John A. – Cabrillo High School

With the mounting debts and loans people have to carry, more specifically, adults, financial literacy is becoming more important now than ever. Financial struggle is not a concept lost from many people; however, it is not impossible to rid yourself of the burden of debt. As young adults, it is important that we educate ourselves with our finances and realize that it is our responsibility to take charge of it not only to save ourselves from a deep financial hole, but to set an example for the youth in the future. Fortunately, there are a myriad ways to achieve this. As future leaders of our society, we can battle our way out of debt by separating our wants from our needs.

It is absolutely essential that we, as young adults, get out the habit of integrating our desires with our necessities. When a big red sign, reading “50% OFF” in bold gigantic letters, lures us to purchase an item, it does not mean we’re frugal. It merely means that we live under the illusion that we are; therefore, it is empirical that each of us ask, “Do I need this?” prior to making a transaction. It gives us, the consumers, ample time to reflect upon our purchases and our finances. Not to mention, doing so makes us look back on the things we actually need. It also makes us think of how this transaction could place us financially as we ask ourselves, “will I be able to pay rent on time with this?” or “is it really worth it to have to build fire using rocks because I didn’t pay my gas bill?” In order to avoid being confronted by these kinds of questions, make a budget proposal and force yourself to stick with it. For effective budgeting, list your necessities and desires. If you come across an item that you want to purchase but aren’t
labeled as a NEED in your list, then think critically. Ask yourself, “Do I really need this?” Though simple, prioritizing your needs not only illuminates the extent of our excessive money spending but also provides us a proper perspective on what it truly means to be frugal. Various budgeting apps can aid us in becoming better savers. It allows us to oversee our spending and assess what we can do to alleviate our financial standing because the app entitles its users to analyze their spending patterns. In addition, we must set aside money for emergencies, not only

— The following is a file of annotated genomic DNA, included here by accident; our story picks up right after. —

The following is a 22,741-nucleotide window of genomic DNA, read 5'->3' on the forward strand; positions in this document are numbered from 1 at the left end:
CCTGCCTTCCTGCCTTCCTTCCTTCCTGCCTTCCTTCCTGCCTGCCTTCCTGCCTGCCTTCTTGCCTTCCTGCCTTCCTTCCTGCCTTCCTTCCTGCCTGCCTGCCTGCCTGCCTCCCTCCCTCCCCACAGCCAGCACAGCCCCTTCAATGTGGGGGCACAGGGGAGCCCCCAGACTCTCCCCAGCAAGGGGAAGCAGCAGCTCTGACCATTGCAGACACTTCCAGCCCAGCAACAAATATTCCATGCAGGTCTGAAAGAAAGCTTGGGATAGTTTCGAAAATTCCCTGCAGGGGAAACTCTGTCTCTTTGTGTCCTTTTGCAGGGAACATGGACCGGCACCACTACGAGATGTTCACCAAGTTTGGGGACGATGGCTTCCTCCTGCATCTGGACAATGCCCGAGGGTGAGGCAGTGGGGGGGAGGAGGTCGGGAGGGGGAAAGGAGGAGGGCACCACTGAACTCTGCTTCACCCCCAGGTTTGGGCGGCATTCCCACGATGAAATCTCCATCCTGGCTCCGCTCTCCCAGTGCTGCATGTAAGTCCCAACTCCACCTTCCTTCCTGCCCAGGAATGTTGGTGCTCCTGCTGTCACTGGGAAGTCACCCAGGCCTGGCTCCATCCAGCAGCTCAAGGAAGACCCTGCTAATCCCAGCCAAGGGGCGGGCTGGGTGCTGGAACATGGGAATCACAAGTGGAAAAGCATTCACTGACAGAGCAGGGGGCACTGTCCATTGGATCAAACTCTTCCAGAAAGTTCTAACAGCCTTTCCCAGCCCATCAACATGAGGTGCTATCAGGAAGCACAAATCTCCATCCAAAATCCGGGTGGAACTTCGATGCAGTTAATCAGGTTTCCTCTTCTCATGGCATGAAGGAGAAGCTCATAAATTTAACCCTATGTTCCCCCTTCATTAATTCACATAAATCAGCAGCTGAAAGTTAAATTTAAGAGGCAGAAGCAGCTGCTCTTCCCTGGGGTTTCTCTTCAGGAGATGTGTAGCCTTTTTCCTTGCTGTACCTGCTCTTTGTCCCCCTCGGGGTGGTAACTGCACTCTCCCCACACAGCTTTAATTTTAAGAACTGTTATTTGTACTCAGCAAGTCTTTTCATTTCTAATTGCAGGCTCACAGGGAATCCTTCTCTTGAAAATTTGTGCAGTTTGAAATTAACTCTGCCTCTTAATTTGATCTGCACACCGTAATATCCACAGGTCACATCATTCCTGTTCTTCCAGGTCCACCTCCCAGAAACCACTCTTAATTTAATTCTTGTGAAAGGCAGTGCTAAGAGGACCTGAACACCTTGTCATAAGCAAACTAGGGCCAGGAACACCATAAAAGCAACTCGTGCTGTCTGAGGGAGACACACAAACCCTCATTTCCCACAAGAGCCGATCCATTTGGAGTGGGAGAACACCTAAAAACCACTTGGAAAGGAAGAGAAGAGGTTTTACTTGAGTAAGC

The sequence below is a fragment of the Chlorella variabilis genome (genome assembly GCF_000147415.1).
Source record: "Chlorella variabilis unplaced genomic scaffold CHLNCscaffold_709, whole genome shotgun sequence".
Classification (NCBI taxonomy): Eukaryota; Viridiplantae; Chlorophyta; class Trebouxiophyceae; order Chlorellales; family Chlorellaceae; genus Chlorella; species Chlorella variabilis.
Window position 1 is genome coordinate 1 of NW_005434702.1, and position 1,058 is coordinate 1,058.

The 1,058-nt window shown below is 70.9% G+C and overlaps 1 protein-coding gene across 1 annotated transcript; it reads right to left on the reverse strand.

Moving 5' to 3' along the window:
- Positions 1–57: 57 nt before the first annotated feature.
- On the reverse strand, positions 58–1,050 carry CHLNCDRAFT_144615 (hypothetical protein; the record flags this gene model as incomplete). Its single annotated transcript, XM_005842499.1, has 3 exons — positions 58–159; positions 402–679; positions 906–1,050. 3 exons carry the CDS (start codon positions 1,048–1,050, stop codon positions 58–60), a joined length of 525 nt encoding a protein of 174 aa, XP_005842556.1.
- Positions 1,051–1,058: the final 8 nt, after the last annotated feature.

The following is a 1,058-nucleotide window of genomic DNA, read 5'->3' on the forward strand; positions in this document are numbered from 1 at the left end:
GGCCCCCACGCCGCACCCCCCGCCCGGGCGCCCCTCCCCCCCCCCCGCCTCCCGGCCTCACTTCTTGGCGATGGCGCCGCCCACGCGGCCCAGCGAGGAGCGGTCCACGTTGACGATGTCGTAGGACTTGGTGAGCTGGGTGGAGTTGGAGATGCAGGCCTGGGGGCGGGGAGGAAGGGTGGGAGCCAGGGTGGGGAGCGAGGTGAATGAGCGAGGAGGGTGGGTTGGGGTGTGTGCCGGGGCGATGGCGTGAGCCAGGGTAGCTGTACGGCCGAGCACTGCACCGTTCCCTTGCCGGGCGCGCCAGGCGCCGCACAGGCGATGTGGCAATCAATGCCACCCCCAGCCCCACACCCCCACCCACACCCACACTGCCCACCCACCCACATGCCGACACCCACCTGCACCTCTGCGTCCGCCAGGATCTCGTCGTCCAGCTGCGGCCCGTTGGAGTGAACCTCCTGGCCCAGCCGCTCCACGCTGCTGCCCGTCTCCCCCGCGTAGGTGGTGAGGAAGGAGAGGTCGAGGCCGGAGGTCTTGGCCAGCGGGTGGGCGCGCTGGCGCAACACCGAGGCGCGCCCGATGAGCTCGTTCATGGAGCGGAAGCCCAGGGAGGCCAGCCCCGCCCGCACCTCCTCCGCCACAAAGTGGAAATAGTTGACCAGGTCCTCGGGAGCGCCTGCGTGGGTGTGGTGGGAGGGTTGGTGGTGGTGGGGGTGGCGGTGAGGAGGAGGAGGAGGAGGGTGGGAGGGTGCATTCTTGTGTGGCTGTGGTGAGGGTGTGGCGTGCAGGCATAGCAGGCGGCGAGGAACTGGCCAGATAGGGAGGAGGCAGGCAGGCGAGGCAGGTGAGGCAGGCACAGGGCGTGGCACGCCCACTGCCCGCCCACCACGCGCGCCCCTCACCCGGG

will doing so fund us in the future should an unprecedented event occur, but also illuminates savers the true definition of necessities, hence, gearing up young adults to become financially responsible.

Being debt-free comes with delaying your gratifications as well. This task, simple as it may sound, is arduous for many. Fortunately, we have numerous tools we can use in our disposal to help us overcome this struggle. If we want something, rather than taking out loans, we can set up a trust fund to save up for a specific entity, like a car. Once this trust fund is filled, we may proceed buying the desired item. Doing so saves us the hassle of paying interest fees, as well as keeping up with monthly payments.

By becoming aware of our finances, we empower ourselves through the knowledge that we have allowed ourselves to gain. Indeed, there are a plethora of things people could do to be financially responsible; and although “listing” their needs have lifted a lot of people from drowning on debt and liberated them from their dysfunctional relationship with their finances, young adults cannot solely rely on this list. More importantly, we have to be strong enough to say “NO” on things that serve us only temporary happiness.